The Cavaliers were appearing in their first Final Four since 1984 and their first-ever national championship game. Bennett, in reaching college basketball’s final weekend for the first time in his 10-year tenure at UVA, had become just the second son of a Final Four coach to also reach this point.
John Thompson and John Thompson III also did it, both with Georgetown.
Bennett’s father, Dick, coached Wisconsin to the 2000 Final Four. Monday night, Dick Bennett sat behind the UVA bench and anxiously watched as his son eclipsed his highest achievement. Nearly two decades since Tony Bennett sat on his dad’s bench as an assistant as the Badgers lost in the national semifinals, Bennett led the Cavaliers to their first-ever championship.
They needed a month’s worth of miracles to get to Monday night, first surviving Purdue in the Sweet 16 thanks to Mamadi Diakite’s game-tying shot at the buzzer to force overtime, then beating Auburn in the national semifinals on three free throws by Kyle Guy with .6 seconds to play.
MINNEAPOLIS -- Perhaps only one college basketball coach in the country could have brought Virginia back from an emotional hole deeper than the Grand Canyon.
Perhaps only one coach could have put aside the personal disappointment of how Virginia's 2017-18 season ended and focus on how to rebound for the 2018-19 season.
Perhaps only one coach could have held his players' attention when he said one loss, no matter how painful, does not define you, does not determine your future and will not have a negative impact on the season to come.
Bennett led the way, thinking, brainstorming and constantly searching for ways to overcome the disappointment while praying for the strength to handle the disappointment he felt.
All along, though, Bennett kept things in perspective and encouraged his players to do the same.
Every thing Bennett said, and everything the players did almost from the moment of that the 2017-18 season ended came to fruition Monday night.
In the national championship game against Texas Tech, Virginia won 85-77 in overtime. It is Virginia's first national championship in men's basketball.
But the path to this moment was neither simple nor easy.
In the first game of the 2018 NCAA tournament, Virginia lost to the University of Maryland Baltimore County.
Virginia fans are weary to the point of sickness to the point of anger of being reminded the Cavaliers became the first No. 1 seed to lose to a No. 16 seed in NCAA tournament history.
Facts are stubborn things, though.
This particular fact drove the Cavaliers through every off-season workout and every practice and game once the season began.
Bennett was the catalyst for overcoming the disappointment, but he could not get the Cavaliers through the season and to the national championship game on his own.
He needed the players to buy into what he was preaching, especially junior guards Ty Jerome and Kyle Guy.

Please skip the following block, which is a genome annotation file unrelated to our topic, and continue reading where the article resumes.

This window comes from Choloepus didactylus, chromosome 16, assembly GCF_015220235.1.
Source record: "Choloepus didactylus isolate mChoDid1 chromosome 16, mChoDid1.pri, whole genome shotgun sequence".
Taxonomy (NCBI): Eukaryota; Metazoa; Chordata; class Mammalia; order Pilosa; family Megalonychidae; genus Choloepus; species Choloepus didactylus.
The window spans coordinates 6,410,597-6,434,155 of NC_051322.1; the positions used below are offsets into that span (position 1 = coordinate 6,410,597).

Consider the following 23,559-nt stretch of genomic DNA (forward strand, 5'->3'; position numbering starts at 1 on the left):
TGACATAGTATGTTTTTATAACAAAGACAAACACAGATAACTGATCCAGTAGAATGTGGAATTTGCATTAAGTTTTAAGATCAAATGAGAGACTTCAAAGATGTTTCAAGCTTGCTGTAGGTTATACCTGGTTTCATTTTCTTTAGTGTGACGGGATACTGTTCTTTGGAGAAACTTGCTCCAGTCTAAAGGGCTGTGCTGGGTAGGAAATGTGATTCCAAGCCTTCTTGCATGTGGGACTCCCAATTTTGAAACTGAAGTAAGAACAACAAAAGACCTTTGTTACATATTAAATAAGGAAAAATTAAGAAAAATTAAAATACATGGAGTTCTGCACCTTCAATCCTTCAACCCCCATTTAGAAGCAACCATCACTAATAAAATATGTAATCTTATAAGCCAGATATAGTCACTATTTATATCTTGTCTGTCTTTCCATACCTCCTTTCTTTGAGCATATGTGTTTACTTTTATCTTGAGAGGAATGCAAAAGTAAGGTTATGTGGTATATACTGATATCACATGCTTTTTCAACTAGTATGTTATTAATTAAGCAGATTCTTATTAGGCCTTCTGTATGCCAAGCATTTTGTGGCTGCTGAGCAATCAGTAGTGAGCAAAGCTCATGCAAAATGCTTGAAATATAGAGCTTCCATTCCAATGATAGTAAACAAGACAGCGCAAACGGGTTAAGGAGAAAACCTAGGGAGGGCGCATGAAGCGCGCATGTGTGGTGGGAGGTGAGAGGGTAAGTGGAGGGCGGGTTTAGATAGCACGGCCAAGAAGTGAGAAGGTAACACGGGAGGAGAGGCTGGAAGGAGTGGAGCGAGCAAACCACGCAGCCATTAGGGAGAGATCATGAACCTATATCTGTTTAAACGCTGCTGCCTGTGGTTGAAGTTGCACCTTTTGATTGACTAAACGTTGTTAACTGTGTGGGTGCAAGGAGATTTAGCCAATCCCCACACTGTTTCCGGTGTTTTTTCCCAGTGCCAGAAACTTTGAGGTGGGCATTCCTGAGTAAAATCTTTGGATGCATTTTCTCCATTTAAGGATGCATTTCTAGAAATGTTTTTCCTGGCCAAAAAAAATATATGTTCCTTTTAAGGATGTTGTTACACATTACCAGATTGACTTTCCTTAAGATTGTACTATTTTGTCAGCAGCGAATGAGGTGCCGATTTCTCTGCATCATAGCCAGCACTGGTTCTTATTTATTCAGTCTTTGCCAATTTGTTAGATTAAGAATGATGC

And they did.
From the start of the season to the end of the season, Guy's response to the UMBC issue was the Cavaliers were driven by something bigger than just winning games this season.
When asked what that might be, his consistent response was, "I think everyone knows the answer to that."
Do not think every practice, meeting and film study session was a gentle reminder from Bennett of what the team needed to do to improve.
He had to get the team through the devastating loss it had suffered, but he wasn't about to go easy on his players because of the loss.
"Coach Bennett always says I know it's hard to play for me," Jerome said during the Final Four interviews here. "That's the first thing I tell people [when asked]. I say, 'It's hard, but in a good way.
"That's why my defense has improved so much since I got here. Everything is super hard, you gotta stay continuous,l and the one thing he'll always yell at us for is if we're lazy on defenseor if we mimss a defensive assignment.
"There's no leeway on the defensive end, and that's what got us here."
Chances are excellent Bennett will have nothing to yell about, at least in anger, for a while.
The Cavaliers, on the strength of a superb second-half performance by redshirt sophomore De'Andre Hunter, surged to a lead, then lost the lead but never lost their composure.
When the game was tightest and the outlook bleakest, the Cavaliers were at their best.
Hunter had five points in the first half. He finished the championship game with 27, a career high, and 9 rebounds.
Hunter was at his best when it mattered most, sinking several 3-pointers to reel in the Red Raiders when the game's momentum seemed to have shifted toward Texas Tech.
Losing the first game in the tournament in 2018 has made winning the final game of the 2019 tournament all the sweeter for Virginia.
Now, Bennett faces a different challenge. He must keep the returning Cavaliers humble and constantly remind them that one year's success, just like one year's failure, does not mean all hope is lost.
That's a much easier problem to face.